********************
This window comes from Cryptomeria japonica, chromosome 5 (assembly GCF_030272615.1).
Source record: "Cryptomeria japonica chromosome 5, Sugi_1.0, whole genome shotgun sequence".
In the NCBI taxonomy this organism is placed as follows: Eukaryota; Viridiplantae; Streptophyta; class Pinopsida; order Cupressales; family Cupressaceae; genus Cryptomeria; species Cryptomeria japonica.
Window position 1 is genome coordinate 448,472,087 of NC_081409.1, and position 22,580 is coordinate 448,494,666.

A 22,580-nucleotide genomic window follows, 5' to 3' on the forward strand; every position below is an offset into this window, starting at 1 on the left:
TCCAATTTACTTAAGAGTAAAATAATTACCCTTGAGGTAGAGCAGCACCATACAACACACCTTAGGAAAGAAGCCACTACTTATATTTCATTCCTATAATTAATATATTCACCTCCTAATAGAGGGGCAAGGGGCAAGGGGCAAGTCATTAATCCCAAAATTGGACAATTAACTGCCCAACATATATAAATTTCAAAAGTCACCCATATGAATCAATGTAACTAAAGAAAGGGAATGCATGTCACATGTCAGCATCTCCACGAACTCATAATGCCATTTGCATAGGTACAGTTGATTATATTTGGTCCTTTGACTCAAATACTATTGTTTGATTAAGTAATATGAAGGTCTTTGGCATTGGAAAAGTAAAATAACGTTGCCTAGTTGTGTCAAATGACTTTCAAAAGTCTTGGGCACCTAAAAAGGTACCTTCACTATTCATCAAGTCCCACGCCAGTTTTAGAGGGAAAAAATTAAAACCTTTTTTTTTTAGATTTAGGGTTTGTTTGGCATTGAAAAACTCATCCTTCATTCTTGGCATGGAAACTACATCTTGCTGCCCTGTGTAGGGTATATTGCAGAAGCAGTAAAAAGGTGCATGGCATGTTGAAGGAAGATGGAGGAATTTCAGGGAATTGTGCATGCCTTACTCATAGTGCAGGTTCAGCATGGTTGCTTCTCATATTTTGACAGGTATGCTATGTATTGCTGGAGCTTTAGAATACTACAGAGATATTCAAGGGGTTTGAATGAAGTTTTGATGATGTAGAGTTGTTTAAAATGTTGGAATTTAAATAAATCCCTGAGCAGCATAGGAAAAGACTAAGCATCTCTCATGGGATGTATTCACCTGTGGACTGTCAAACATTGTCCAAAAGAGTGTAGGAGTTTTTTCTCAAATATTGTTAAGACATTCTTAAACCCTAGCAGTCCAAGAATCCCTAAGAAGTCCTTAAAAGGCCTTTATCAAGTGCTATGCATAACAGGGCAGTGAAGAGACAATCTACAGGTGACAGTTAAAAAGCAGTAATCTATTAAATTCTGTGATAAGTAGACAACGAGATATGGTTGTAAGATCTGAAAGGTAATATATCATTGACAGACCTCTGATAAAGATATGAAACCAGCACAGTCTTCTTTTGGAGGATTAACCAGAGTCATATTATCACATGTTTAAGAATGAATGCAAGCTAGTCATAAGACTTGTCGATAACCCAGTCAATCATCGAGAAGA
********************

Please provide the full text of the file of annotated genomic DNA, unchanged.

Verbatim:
This window comes from Cryptomeria japonica, chromosome 5 (assembly GCF_030272615.1).
Source record: "Cryptomeria japonica chromosome 5, Sugi_1.0, whole genome shotgun sequence".
In the NCBI taxonomy this organism is placed as follows: Eukaryota; Viridiplantae; Streptophyta; class Pinopsida; order Cupressales; family Cupressaceae; genus Cryptomeria; species Cryptomeria japonica.
Window position 1 is genome coordinate 448,472,087 of NC_081409.1, and position 22,580 is coordinate 448,494,666.

A 22,580-nucleotide genomic window follows, 5' to 3' on the forward strand; every position below is an offset into this window, starting at 1 on the left:
TCCAATTTACTTAAGAGTAAAATAATTACCCTTGAGGTAGAGCAGCACCATACAACACACCTTAGGAAAGAAGCCACTACTTATATTTCATTCCTATAATTAATATATTCACCTCCTAATAGAGGGGCAAGGGGCAAGGGGCAAGTCATTAATCCCAAAATTGGACAATTAACTGCCCAACATATATAAATTTCAAAAGTCACCCATATGAATCAATGTAACTAAAGAAAGGGAATGCATGTCACATGTCAGCATCTCCACGAACTCATAATGCCATTTGCATAGGTACAGTTGATTATATTTGGTCCTTTGACTCAAATACTATTGTTTGATTAAGTAATATGAAGGTCTTTGGCATTGGAAAAGTAAAATAACGTTGCCTAGTTGTGTCAAATGACTTTCAAAAGTCTTGGGCACCTAAAAAGGTACCTTCACTATTCATCAAGTCCCACGCCAGTTTTAGAGGGAAAAAATTAAAACCTTTTTTTTTTAGATTTAGGGTTTGTTTGGCATTGAAAAACTCATCCTTCATTCTTGGCATGGAAACTACATCTTGCTGCCCTGTGTAGGGTATATTGCAGAAGCAGTAAAAAGGTGCATGGCATGTTGAAGGAAGATGGAGGAATTTCAGGGAATTGTGCATGCCTTACTCATAGTGCAGGTTCAGCATGGTTGCTTCTCATATTTTGACAGGTATGCTATGTATTGCTGGAGCTTTAGAATACTACAGAGATATTCAAGGGGTTTGAATGAAGTTTTGATGATGTAGAGTTGTTTAAAATGTTGGAATTTAAATAAATCCCTGAGCAGCATAGGAAAAGACTAAGCATCTCTCATGGGATGTATTCACCTGTGGACTGTCAAACATTGTCCAAAAGAGTGTAGGAGTTTTTTCTCAAATATTGTTAAGACATTCTTAAACCCTAGCAGTCCAAGAATCCCTAAGAAGTCCTTAAAAGGCCTTTATCAAGTGCTATGCATAACAGGGCAGTGAAGAGACAATCTACAGGTGACAGTTAAAAAGCAGTAATCTATTAAATTCTGTGATAAGTAGACAACGAGATATGGTTGTAAGATCTGAAAGGTAATATATCATTGACAGACCTCTGATAAAGATATGAAACCAGCACAGTCTTCTTTTGGAGGATTAACCAGAGTCATATTATCACATGTTTAAGAATGAATGCAAGCTAGTCATAAGACTTGTCGATAACCCAGTCAATCATCGAGAAGA